MIRELA IVANOVA (b. 1962) is the author of over ten books of poetry, prose and journalistic publications, among which “Memory for Details”, “Dismantling of the Toys”, “Eclecticisms”, “Slowly”, “All Stories Are for You” and the most recent “SEVEN. Poems with Biographies”. She is the recipient of the National Award “Hristo G. Danov” for her contribution to Bulgarian literature, as well as of the European Award for Contemporary Poetry “Hermann Lenz”. Her works have appeared in a number of anthologies of Bulgarian poetry, both in Bulgaria and abroad, as well as on the pages of major newspapers such as Die Zeit, Neue Zürcher Zeitung, Hürriyet, and Gazeta Wyborcza. They have been translated into over ten languages – English, German, French and Farsi to name but a few, and the “Wunderhorn” publishing house in Heidelberg has published two of her collections – “A Lonely Game” and “Reconciliation with the Cold”. Mirela Ivanova has held readings in Berlin, Stuttgart, Heidelberg, London, Oxford, Brussels, Vienna, Salzburg, Budapest, and many other European cities. She has also participated in a number of renowned literary forums, such as Writing Europe, Poetry of the Neighbours, Poetry in the City, and Documenta. In 2008, Mirela Ivanova was awarded a one-year writer’s grant from the Bavarian Ministry of Culture to work at the International Artists’ House Villa Concordia, Bamberg. She is currently working as an in-house playwright at the National Theatre “Ivan Vazov” in Bulgaria.
I will come up with many names for you
diminutive down to the last –
Darling Zephyr, Little Dice, Doodle –
melting in the mouth like cotton candy.
Because sunset is looming,
Translated by Dessislava Nikolova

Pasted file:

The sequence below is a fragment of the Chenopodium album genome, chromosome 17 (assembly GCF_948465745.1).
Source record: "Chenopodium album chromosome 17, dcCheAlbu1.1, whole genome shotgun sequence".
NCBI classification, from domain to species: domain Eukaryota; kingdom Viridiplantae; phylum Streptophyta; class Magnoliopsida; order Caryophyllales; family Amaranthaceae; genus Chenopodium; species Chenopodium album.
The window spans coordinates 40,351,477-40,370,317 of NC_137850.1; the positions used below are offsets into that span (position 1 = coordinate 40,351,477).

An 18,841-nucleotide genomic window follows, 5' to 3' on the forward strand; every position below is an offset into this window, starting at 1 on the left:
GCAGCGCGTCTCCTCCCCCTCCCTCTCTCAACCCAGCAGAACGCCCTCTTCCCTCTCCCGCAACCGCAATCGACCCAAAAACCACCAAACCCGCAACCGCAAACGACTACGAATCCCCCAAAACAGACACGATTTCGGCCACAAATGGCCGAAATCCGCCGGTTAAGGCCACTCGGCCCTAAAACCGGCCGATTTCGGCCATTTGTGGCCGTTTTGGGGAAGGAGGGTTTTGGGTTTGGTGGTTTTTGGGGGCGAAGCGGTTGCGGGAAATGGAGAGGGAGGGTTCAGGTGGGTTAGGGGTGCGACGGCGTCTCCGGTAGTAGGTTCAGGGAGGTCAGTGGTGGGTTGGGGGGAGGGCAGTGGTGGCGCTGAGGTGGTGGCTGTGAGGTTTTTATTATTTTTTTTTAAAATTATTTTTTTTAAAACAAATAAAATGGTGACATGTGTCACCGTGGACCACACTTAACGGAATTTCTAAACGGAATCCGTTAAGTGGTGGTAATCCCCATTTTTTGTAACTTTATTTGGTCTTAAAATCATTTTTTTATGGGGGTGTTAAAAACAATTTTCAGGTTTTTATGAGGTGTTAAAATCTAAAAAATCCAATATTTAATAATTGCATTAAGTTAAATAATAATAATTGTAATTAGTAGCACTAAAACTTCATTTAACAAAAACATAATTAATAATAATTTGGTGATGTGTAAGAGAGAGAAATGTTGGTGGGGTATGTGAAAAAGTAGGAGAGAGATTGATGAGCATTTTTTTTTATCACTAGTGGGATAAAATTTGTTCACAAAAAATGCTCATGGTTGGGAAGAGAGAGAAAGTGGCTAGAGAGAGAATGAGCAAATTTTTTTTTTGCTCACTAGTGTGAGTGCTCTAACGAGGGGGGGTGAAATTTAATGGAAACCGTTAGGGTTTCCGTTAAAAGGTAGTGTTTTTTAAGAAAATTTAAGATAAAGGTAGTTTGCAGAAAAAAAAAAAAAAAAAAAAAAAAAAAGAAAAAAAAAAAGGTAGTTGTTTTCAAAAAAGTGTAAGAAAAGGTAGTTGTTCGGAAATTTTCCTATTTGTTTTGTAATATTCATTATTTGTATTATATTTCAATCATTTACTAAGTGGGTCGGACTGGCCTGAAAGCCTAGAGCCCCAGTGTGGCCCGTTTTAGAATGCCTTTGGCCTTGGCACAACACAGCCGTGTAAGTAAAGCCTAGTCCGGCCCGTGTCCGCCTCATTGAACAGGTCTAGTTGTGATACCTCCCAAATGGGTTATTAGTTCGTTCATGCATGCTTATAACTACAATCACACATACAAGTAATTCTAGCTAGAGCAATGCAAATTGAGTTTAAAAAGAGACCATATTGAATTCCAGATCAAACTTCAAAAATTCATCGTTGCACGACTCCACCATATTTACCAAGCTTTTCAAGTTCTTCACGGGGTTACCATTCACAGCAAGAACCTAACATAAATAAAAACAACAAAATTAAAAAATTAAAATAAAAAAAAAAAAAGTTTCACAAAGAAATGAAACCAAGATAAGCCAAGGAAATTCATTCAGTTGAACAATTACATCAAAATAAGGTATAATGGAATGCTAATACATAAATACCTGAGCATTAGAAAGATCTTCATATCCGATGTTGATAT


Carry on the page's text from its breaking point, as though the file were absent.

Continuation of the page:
How would you describe the relationship between literature and the city?
Several years ago, I participated in a large-scale international project – Poetry in the City. In central places in seven German and Austrian cities, on huge billboards were displayed poems by seven German-speaking poets alongside seven poets from the United States, Russia, Bulgaria, Romania and three other countries that I cannot recall right now. At the press conference in Hamburg, it crossed my mind to say that poetry is like a cat – it has seven lives. I think that the same applies to literature and its various manifestations in the city, from the people who read on the public transportation to those particular books, which recreate the nature and the dimensions of city life. Let us not forget that there is an entire literary mode, the urbanistic one. Figuratively speaking, literature is the soul of the city, the spirit of urban life.
What do you think would be the best setting for a poetry reading in the city?
My passion for daydreaming tells me that a nice poetry reading could happen on a spring night, at a café in the middle of a park, or at a bar that could even be called “Poetry”, somewhere in the open, under the shining night sky.
Which letter is the scariest?
It seems to me that there are no scary letters, but only scary words and scary people.
What particular ending of a poem is your favourite?
My most favourite ending is perhaps the one, which often runs through my mind – the ending of the poem “Motherland” by Peyo Yavorov: “And I have you – to be alone among the multitudes.”
Translated by Krassimira Dzhisova